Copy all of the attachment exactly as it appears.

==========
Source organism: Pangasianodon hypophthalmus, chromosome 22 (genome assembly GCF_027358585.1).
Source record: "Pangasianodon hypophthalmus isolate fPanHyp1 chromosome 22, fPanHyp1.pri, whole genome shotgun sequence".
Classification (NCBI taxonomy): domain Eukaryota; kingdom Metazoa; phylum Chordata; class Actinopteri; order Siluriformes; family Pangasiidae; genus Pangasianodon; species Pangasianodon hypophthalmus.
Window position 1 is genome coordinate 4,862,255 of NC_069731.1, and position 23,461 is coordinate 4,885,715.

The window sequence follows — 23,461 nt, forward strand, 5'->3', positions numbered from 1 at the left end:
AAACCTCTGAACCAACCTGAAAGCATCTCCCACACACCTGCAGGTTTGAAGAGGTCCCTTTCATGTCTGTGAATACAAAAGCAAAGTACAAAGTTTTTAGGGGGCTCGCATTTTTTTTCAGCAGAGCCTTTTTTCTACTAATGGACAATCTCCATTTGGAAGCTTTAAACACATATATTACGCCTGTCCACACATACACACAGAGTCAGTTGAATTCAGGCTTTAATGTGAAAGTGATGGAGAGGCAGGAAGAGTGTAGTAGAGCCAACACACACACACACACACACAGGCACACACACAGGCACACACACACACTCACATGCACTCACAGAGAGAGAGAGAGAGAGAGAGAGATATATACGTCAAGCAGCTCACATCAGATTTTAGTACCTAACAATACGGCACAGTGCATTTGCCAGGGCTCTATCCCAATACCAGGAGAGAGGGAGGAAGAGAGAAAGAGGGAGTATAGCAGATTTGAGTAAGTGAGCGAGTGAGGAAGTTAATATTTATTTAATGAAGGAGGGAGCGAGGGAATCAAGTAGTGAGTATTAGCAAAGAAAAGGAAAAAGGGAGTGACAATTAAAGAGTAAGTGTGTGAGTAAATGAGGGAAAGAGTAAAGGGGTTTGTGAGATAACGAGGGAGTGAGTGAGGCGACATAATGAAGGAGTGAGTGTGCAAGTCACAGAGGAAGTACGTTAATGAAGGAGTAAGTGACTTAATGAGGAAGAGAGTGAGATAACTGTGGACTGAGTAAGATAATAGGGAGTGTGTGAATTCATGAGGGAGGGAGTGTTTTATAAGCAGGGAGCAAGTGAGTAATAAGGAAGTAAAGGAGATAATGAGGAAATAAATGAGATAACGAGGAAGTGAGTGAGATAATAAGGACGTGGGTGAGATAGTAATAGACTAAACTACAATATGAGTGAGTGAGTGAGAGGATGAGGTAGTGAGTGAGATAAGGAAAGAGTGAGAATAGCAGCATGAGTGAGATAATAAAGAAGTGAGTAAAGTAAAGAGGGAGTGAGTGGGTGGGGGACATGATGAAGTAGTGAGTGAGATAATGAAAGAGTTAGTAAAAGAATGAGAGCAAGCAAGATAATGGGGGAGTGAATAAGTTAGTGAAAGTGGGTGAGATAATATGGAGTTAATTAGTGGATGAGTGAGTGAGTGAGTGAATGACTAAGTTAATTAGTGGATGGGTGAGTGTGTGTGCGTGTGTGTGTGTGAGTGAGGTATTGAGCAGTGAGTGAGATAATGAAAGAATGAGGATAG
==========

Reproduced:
Source organism: Pangasianodon hypophthalmus, chromosome 22 (genome assembly GCF_027358585.1).
Source record: "Pangasianodon hypophthalmus isolate fPanHyp1 chromosome 22, fPanHyp1.pri, whole genome shotgun sequence".
Classification (NCBI taxonomy): domain Eukaryota; kingdom Metazoa; phylum Chordata; class Actinopteri; order Siluriformes; family Pangasiidae; genus Pangasianodon; species Pangasianodon hypophthalmus.
Window position 1 is genome coordinate 4,862,255 of NC_069731.1, and position 23,461 is coordinate 4,885,715.

The window sequence follows — 23,461 nt, forward strand, 5'->3', positions numbered from 1 at the left end:
AAACCTCTGAACCAACCTGAAAGCATCTCCCACACACCTGCAGGTTTGAAGAGGTCCCTTTCATGTCTGTGAATACAAAAGCAAAGTACAAAGTTTTTAGGGGGCTCGCATTTTTTTTCAGCAGAGCCTTTTTTCTACTAATGGACAATCTCCATTTGGAAGCTTTAAACACATATATTACGCCTGTCCACACATACACACAGAGTCAGTTGAATTCAGGCTTTAATGTGAAAGTGATGGAGAGGCAGGAAGAGTGTAGTAGAGCCAACACACACACACACACACACAGGCACACACACAGGCACACACACACACTCACATGCACTCACAGAGAGAGAGAGAGAGAGAGAGAGATATATACGTCAAGCAGCTCACATCAGATTTTAGTACCTAACAATACGGCACAGTGCATTTGCCAGGGCTCTATCCCAATACCAGGAGAGAGGGAGGAAGAGAGAAAGAGGGAGTATAGCAGATTTGAGTAAGTGAGCGAGTGAGGAAGTTAATATTTATTTAATGAAGGAGGGAGCGAGGGAATCAAGTAGTGAGTATTAGCAAAGAAAAGGAAAAAGGGAGTGACAATTAAAGAGTAAGTGTGTGAGTAAATGAGGGAAAGAGTAAAGGGGTTTGTGAGATAACGAGGGAGTGAGTGAGGCGACATAATGAAGGAGTGAGTGTGCAAGTCACAGAGGAAGTACGTTAATGAAGGAGTAAGTGACTTAATGAGGAAGAGAGTGAGATAACTGTGGACTGAGTAAGATAATAGGGAGTGTGTGAATTCATGAGGGAGGGAGTGTTTTATAAGCAGGGAGCAAGTGAGTAATAAGGAAGTAAAGGAGATAATGAGGAAATAAATGAGATAACGAGGAAGTGAGTGAGATAATAAGGACGTGGGTGAGATAGTAATAGACTAAACTACAATATGAGTGAGTGAGTGAGAGGATGAGGTAGTGAGTGAGATAAGGAAAGAGTGAGAATAGCAGCATGAGTGAGATAATAAAGAAGTGAGTAAAGTAAAGAGGGAGTGAGTGGGTGGGGGACATGATGAAGTAGTGAGTGAGATAATGAAAGAGTTAGTAAAAGAATGAGAGCAAGCAAGATAATGGGGGAGTGAATAAGTTAGTGAAAGTGGGTGAGATAATATGGAGTTAATTAGTGGATGAGTGAGTGAGTGAGTGAATGACTAAGTTAATTAGTGGATGGGTGAGTGTGTGTGCGTGTGTGTGTGTGAGTGAGGTATTGAGCAGTGAGTGAGATAATGAAAGAATGAGGATAG